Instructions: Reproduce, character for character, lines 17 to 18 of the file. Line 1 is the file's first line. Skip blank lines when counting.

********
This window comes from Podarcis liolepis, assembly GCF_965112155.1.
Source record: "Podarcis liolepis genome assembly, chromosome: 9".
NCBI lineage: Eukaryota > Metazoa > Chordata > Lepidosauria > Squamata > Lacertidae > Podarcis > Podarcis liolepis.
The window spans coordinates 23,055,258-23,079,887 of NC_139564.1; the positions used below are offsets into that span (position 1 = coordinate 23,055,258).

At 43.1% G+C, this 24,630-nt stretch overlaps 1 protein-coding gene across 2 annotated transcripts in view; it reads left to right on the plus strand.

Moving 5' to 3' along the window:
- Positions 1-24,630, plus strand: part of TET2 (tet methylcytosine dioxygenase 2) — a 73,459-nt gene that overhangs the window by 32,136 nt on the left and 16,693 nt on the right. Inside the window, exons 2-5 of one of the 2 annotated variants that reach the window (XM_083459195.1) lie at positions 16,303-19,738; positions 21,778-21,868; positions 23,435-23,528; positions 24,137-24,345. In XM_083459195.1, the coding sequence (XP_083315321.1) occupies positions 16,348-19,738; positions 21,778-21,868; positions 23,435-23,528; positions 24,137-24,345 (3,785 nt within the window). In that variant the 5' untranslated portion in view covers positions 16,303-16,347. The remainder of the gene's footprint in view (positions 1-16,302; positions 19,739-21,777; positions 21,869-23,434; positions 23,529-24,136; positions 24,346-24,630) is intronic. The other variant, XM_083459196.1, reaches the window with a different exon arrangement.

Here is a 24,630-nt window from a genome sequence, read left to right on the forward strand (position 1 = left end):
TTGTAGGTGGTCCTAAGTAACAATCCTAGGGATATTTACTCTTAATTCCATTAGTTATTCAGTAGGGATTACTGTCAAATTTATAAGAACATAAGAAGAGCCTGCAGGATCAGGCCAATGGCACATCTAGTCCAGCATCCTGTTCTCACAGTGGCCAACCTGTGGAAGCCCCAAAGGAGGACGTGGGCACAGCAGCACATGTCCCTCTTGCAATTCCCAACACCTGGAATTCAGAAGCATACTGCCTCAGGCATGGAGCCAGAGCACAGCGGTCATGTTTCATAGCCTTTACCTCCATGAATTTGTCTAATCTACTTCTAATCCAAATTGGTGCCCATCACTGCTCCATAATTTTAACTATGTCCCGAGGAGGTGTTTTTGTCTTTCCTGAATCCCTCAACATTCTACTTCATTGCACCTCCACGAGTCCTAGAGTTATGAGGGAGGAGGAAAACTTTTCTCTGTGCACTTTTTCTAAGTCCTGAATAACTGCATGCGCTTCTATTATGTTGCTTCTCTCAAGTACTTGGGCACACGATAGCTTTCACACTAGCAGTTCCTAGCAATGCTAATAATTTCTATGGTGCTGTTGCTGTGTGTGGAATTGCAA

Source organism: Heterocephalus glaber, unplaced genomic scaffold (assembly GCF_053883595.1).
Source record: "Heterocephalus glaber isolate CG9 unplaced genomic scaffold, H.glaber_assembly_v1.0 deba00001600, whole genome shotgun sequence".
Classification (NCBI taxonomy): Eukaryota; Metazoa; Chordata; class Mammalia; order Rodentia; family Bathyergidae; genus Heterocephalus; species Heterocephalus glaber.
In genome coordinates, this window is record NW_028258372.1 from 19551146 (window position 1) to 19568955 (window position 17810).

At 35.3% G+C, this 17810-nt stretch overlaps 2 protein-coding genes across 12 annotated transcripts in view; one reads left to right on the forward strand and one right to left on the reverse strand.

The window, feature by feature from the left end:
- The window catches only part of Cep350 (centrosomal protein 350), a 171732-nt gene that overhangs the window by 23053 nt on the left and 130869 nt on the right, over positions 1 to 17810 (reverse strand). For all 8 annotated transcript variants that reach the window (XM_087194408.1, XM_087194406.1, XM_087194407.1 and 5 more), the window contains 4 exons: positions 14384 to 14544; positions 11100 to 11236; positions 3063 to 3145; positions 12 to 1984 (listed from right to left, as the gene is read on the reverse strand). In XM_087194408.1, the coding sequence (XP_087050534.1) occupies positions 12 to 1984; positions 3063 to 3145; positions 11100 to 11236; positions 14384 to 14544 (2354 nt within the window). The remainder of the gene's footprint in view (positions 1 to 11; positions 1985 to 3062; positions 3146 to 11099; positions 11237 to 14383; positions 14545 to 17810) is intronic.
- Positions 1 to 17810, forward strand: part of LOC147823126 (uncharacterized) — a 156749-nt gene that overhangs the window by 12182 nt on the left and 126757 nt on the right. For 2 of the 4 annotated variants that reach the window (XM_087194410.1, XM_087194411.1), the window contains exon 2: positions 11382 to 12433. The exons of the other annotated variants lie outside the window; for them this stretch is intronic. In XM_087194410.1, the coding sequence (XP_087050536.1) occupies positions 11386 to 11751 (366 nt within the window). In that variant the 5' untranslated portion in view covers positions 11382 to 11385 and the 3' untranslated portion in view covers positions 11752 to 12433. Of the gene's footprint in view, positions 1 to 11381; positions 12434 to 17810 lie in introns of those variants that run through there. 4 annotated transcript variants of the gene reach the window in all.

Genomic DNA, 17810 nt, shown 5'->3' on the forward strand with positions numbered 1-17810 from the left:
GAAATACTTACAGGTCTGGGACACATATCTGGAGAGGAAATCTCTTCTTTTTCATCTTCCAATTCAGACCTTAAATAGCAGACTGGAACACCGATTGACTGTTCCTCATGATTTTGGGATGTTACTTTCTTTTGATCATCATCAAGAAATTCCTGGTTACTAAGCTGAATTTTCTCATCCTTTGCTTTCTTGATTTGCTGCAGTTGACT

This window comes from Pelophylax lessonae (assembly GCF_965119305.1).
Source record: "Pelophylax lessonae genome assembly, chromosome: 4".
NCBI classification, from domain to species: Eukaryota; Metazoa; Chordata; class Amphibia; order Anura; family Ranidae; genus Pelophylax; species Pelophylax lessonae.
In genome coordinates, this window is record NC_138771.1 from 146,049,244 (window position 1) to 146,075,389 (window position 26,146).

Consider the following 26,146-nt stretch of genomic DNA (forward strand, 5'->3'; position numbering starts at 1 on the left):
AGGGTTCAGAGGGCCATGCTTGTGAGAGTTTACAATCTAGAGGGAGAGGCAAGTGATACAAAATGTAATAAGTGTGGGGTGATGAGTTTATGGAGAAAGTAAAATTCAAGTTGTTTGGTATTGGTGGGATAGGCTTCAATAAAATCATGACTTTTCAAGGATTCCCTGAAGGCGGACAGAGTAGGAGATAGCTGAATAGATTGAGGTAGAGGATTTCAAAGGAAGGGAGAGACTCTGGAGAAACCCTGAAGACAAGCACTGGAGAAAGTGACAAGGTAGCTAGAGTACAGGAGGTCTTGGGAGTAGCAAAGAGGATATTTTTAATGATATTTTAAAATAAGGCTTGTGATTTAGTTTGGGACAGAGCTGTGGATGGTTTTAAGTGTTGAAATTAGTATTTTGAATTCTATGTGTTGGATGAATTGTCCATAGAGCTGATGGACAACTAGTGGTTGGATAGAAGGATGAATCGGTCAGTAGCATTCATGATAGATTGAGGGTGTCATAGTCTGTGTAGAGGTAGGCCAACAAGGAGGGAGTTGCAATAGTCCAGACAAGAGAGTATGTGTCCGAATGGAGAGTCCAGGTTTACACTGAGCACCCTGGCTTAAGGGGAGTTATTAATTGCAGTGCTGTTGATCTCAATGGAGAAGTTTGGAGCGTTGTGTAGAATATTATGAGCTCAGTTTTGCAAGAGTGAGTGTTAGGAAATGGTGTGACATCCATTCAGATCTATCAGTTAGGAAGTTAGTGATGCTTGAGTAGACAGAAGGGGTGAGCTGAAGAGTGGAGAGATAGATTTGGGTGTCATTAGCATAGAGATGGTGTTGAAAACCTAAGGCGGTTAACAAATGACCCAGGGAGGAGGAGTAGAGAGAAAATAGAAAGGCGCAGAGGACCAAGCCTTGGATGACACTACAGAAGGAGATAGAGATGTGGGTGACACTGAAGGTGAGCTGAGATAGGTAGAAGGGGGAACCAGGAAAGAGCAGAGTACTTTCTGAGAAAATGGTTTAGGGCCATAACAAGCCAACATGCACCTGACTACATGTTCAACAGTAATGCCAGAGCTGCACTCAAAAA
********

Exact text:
- Positions 1 to 17810, forward strand: part of LOC147823126 (uncharacterized) — a 156749-nt gene that overhangs the window by 12182 nt on the left and 126757 nt on the right. For 2 of the 4 annotated variants that reach the window (XM_087194410.1, XM_087194411.1), the window contains exon 2: positions 11382 to 12433. The exons of the other annotated variants lie outside the window; for them this stretch is intronic. In XM_087194410.1, the coding sequence (XP_087050536.1) occupies positions 11386 to 11751 (366 nt within the window). In that variant the 5' untranslated portion in view covers positions 11382 to 11385 and the 3' untranslated portion in view covers positions 11752 to 12433. Of the gene's footprint in view, positions 1 to 11381; positions 12434 to 17810 lie in introns of those variants that run through there. 4 annotated transcript variants of the gene reach the window in all.

Genomic DNA, 17810 nt, shown 5'->3' on the forward strand with positions numbered 1-17810 from the left: